The Peter Hesse Foundation Montessori Initiative

The Peter Hesse Foundation began in 1986 to effectively improve early childhood education in Haiti, both by establishing Montessori preschools and training community members to staff them. This initiative has grown into a network of more than 50 schools serving over 3,800 children annually. In addition, more than 800 adults have been trained in Montessori practices and philosophy, providing both educational and economic support to Haitian communities. For more information, go to



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The Peter Hesse Foundation Montessori Initiative in Haiti

Following is an extract from an article by Carol Guy-James Barratt. The full article can be viewed at

The Peter Hesse Foundation began its Montessori initiative with the objective of improving the quality of early childhood education in Haiti. To be able to do this effectively, the Foundation launched its efforts in two directions: training teachers and establishing preschools.

A teaching training center, "Centre Montessori d'Haiti" was created in 1986 to train teachers to teach children between the ages of 2 1/2 to 6 years old. A Montessori demonstration preschool, where student teachers could experience the Montessori method in action, was attached to the center.

Today, the Montessori initiative has evolved into a network of preschools and teacher training centers, directed and run by graduates of the "Centre Montessori d'Haiti".

The Peter Hesse Foundation continues to support its Haitian Montessori initiative by granting scholarships to individuals who will work as teachers for at risk children. Currently, there are two courses available to teachers: Certificat d'Aptitude Professional and a Montessori preschool course. The Foundation assists qualifying graduates with furniture and didactical materials to open Montessori preschools and provides on-going technical support to these schools. So far, the Foundation has helped over 50 schools that benefit an average of 3845 children yearly.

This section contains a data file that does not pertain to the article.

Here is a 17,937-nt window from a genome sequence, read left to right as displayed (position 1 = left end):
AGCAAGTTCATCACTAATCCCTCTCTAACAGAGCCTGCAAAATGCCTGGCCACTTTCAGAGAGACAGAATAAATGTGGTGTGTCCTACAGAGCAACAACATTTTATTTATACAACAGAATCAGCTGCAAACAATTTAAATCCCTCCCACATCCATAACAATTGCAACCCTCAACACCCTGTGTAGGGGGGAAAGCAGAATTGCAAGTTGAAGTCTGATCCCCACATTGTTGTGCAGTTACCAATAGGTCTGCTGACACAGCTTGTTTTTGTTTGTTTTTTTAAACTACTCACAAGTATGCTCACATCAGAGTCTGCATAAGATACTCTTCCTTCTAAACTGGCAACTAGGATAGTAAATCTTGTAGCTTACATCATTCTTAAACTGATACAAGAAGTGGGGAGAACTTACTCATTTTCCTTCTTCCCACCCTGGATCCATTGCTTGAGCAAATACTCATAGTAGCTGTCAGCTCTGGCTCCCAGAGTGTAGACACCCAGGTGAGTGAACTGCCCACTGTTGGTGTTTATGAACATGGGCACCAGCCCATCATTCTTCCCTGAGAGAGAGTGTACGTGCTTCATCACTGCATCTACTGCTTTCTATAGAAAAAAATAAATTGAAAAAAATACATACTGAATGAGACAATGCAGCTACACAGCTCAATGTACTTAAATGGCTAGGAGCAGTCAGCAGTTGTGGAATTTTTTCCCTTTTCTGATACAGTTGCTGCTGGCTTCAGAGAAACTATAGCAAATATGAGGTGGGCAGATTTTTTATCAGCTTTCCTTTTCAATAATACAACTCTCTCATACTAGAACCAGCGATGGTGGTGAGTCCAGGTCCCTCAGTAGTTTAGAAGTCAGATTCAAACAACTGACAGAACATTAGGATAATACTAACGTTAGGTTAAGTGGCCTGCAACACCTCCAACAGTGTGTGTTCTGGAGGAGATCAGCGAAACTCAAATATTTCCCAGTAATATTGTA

Education in Haiti

More than 55% of Haiti's children still do not attend school. Government lacks the economic capacity to provide free education and less than 25% of existing schools are government funded. Private schools outnumber public schools by 65% at the elementary level and 85% at high school level. These private schools are run by religious organizations, non-governmental aid organizations and private individuals.

The quality of instruction varies considerably, since there is no standardized testing except at the end of the high school cycle. The quality of instruction is further compromised by:
Montessori overcrowded classrooms. Classrooms are usually packed with 50 or more children to one teacher
Montessori a shortage of books and visual aids
Montessori poorly prepared teachers. More than half (57 %) of the teachers have less than high-school-level education and only 0.9% of the teachers have any kind of teaching diploma.
Montessori learning in a foreign language without comprehension. Children speak Creole at home, but are expected to speak, read and write French at school.

The public education system does not include preschool. All existing preschools are private. This means that most of the economically disadvantaged children are excluded from education at the most crucial stage of their development, when the wiring and sculpturing of the brain, that builds the capacity for learning, takes place.

Traditional Haitian schools are in desperate need of modernization. Here children do not learn to solve problems or think creatively. Rote learning is very much the norm and knowledge is measured by how well a given text can be repeated word by word. Individual thinking is discouraged, since educators still believe that "children should be seen and not heard". Curiosity and questioning are often viewed as confrontational or rebellious by teachers and, therefore, dealt with harshly. This kind of education stifles analytical thinking and limits the next generation from participation in policies that affect their lives. Given Haiti's background of violence, political turmoil and civil unrest, a different kind of education is necessary.